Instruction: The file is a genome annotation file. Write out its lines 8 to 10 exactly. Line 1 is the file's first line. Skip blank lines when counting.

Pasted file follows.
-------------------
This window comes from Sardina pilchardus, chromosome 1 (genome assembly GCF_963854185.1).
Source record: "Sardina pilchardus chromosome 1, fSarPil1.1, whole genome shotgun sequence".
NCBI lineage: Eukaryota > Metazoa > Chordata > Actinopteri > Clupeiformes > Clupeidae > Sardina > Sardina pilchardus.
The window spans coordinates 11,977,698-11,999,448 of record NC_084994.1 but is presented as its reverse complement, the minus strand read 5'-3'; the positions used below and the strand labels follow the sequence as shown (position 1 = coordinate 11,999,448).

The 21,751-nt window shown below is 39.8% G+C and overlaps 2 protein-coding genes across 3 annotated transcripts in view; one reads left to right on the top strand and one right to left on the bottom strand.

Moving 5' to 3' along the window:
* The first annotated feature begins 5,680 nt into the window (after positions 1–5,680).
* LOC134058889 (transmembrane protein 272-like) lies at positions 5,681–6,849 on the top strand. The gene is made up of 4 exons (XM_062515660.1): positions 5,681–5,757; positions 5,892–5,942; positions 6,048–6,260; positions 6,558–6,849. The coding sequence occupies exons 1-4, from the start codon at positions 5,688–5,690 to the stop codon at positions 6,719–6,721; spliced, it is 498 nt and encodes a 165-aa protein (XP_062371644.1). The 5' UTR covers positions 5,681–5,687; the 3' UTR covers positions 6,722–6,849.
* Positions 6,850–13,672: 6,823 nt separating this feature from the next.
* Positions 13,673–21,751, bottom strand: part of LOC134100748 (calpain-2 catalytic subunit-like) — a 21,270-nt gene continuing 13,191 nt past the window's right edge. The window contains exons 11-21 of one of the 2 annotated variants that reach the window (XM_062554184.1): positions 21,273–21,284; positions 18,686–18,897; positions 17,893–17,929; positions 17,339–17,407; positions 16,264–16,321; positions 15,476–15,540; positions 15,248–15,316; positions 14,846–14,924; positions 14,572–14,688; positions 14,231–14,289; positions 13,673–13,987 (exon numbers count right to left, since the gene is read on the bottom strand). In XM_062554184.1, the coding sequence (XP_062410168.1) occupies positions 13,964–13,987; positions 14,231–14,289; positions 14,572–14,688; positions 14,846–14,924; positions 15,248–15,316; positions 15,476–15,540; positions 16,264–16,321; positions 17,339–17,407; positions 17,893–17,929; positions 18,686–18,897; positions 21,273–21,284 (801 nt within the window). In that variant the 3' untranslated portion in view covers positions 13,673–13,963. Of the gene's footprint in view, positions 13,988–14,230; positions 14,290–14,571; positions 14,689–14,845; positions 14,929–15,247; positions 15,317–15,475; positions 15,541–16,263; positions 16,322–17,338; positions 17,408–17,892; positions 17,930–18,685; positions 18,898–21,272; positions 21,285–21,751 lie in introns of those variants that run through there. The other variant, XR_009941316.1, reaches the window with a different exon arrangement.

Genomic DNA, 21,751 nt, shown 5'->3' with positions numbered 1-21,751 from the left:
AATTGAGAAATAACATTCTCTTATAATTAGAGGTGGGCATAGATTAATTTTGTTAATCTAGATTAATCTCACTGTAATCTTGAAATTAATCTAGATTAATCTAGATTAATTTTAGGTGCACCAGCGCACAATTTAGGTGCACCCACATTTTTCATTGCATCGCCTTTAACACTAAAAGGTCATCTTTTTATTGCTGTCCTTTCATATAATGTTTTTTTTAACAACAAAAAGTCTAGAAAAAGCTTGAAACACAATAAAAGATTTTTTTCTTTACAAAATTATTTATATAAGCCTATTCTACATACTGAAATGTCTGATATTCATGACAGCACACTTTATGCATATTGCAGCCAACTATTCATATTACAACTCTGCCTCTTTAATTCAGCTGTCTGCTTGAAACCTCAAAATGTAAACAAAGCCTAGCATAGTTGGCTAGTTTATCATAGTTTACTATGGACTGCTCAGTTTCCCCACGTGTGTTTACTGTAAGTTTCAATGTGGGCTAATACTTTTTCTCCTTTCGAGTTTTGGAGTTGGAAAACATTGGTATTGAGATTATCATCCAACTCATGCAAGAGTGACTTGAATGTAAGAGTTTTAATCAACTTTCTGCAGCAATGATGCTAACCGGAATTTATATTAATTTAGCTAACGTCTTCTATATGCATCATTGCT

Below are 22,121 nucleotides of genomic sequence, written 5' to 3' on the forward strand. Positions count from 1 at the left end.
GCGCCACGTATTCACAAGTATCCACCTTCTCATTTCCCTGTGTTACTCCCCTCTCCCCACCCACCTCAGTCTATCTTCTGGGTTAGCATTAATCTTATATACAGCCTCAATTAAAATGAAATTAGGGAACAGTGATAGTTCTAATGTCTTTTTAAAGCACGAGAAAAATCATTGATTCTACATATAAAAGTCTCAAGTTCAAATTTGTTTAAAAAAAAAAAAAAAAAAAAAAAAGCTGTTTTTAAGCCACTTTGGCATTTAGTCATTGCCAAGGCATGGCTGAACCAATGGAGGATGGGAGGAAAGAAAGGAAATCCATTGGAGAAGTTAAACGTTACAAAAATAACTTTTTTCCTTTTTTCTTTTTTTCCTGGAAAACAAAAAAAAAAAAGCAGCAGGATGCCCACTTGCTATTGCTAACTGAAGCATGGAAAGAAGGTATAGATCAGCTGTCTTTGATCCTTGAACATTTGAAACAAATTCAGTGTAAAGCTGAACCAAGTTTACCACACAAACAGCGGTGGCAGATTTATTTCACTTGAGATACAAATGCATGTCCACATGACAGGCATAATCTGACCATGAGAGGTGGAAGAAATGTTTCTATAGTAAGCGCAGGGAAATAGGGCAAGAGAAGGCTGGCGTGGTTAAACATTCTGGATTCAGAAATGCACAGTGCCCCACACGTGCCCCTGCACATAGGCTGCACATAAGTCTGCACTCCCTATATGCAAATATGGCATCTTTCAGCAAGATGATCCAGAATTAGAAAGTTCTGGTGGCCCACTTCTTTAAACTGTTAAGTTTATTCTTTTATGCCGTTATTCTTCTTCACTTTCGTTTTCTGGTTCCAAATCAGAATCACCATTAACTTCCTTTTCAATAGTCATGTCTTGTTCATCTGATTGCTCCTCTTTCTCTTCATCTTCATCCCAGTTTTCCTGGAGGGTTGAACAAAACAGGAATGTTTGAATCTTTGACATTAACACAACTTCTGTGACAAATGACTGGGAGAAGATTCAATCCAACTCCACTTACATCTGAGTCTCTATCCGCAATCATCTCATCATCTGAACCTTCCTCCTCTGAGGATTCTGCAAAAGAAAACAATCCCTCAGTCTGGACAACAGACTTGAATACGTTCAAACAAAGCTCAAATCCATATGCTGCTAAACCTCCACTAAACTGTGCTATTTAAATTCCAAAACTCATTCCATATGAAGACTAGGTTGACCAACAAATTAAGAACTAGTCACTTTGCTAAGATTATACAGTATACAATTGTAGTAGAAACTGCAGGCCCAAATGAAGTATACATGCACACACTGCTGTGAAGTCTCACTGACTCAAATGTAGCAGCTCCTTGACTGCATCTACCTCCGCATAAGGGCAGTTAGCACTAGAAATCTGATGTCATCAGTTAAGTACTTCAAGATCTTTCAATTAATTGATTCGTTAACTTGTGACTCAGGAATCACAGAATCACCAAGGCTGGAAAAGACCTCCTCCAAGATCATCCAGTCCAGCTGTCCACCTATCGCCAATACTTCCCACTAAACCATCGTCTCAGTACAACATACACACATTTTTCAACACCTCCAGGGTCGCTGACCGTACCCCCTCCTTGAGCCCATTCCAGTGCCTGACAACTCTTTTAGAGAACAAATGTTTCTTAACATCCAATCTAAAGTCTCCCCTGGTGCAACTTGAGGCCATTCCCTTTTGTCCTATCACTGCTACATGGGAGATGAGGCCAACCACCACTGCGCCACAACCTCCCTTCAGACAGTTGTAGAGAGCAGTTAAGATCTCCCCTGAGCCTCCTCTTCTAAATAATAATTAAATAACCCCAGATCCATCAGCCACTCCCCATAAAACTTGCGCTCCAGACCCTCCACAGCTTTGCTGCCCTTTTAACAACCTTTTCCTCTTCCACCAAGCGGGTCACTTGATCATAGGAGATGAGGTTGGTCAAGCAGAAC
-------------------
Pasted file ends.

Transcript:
* LOC134058889 (transmembrane protein 272-like) lies at positions 5,681–6,849 on the top strand. The gene is made up of 4 exons (XM_062515660.1): positions 5,681–5,757; positions 5,892–5,942; positions 6,048–6,260; positions 6,558–6,849. The coding sequence occupies exons 1-4, from the start codon at positions 5,688–5,690 to the stop codon at positions 6,719–6,721; spliced, it is 498 nt and encodes a 165-aa protein (XP_062371644.1). The 5' UTR covers positions 5,681–5,687; the 3' UTR covers positions 6,722–6,849.
* Positions 6,850–13,672: 6,823 nt separating this feature from the next.
* Positions 13,673–21,751, bottom strand: part of LOC134100748 (calpain-2 catalytic subunit-like) — a 21,270-nt gene continuing 13,191 nt past the window's right edge. The window contains exons 11-21 of one of the 2 annotated variants that reach the window (XM_062554184.1): positions 21,273–21,284; positions 18,686–18,897; positions 17,893–17,929; positions 17,339–17,407; positions 16,264–16,321; positions 15,476–15,540; positions 15,248–15,316; positions 14,846–14,924; positions 14,572–14,688; positions 14,231–14,289; positions 13,673–13,987 (exon numbers count right to left, since the gene is read on the bottom strand). In XM_062554184.1, the coding sequence (XP_062410168.1) occupies positions 13,964–13,987; positions 14,231–14,289; positions 14,572–14,688; positions 14,846–14,924; positions 15,248–15,316; positions 15,476–15,540; positions 16,264–16,321; positions 17,339–17,407; positions 17,893–17,929; positions 18,686–18,897; positions 21,273–21,284 (801 nt within the window). In that variant the 3' untranslated portion in view covers positions 13,673–13,963. Of the gene's footprint in view, positions 13,988–14,230; positions 14,290–14,571; positions 14,689–14,845; positions 14,929–15,247; positions 15,317–15,475; positions 15,541–16,263; positions 16,322–17,338; positions 17,408–17,892; positions 17,930–18,685; positions 18,898–21,272; positions 21,285–21,751 lie in introns of those variants that run through there. The other variant, XR_009941316.1, reaches the window with a different exon arrangement.